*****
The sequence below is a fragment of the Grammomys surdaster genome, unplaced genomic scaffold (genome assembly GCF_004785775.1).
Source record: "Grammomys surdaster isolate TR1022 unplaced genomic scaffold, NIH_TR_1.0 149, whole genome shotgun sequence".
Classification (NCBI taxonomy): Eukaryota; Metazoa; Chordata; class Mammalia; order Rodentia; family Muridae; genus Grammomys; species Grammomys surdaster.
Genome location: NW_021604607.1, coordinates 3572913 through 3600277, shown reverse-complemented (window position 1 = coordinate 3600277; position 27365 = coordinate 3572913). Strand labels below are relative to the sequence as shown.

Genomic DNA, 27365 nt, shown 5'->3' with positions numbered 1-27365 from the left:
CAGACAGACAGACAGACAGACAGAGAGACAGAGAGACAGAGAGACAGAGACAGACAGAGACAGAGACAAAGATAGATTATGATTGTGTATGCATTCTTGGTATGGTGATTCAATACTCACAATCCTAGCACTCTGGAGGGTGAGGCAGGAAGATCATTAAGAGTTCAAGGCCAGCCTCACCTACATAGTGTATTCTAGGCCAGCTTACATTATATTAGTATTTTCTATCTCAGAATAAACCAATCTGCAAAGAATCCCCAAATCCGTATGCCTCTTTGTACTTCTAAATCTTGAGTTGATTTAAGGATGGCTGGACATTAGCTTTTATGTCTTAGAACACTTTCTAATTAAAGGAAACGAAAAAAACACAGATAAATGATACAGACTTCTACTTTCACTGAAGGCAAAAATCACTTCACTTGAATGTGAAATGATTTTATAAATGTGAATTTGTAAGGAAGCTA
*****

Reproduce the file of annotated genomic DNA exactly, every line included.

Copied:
The sequence below is a fragment of the Grammomys surdaster genome, unplaced genomic scaffold (genome assembly GCF_004785775.1).
Source record: "Grammomys surdaster isolate TR1022 unplaced genomic scaffold, NIH_TR_1.0 149, whole genome shotgun sequence".
Classification (NCBI taxonomy): Eukaryota; Metazoa; Chordata; class Mammalia; order Rodentia; family Muridae; genus Grammomys; species Grammomys surdaster.
Genome location: NW_021604607.1, coordinates 3572913 through 3600277, shown reverse-complemented (window position 1 = coordinate 3600277; position 27365 = coordinate 3572913). Strand labels below are relative to the sequence as shown.

Genomic DNA, 27365 nt, shown 5'->3' with positions numbered 1-27365 from the left:
CAGACAGACAGACAGACAGACAGAGAGACAGAGAGACAGAGAGACAGAGACAGACAGAGACAGAGACAAAGATAGATTATGATTGTGTATGCATTCTTGGTATGGTGATTCAATACTCACAATCCTAGCACTCTGGAGGGTGAGGCAGGAAGATCATTAAGAGTTCAAGGCCAGCCTCACCTACATAGTGTATTCTAGGCCAGCTTACATTATATTAGTATTTTCTATCTCAGAATAAACCAATCTGCAAAGAATCCCCAAATCCGTATGCCTCTTTGTACTTCTAAATCTTGAGTTGATTTAAGGATGGCTGGACATTAGCTTTTATGTCTTAGAACACTTTCTAATTAAAGGAAACGAAAAAAACACAGATAAATGATACAGACTTCTACTTTCACTGAAGGCAAAAATCACTTCACTTGAATGTGAAATGATTTTATAAATGTGAATTTGTAAGGAAGCTA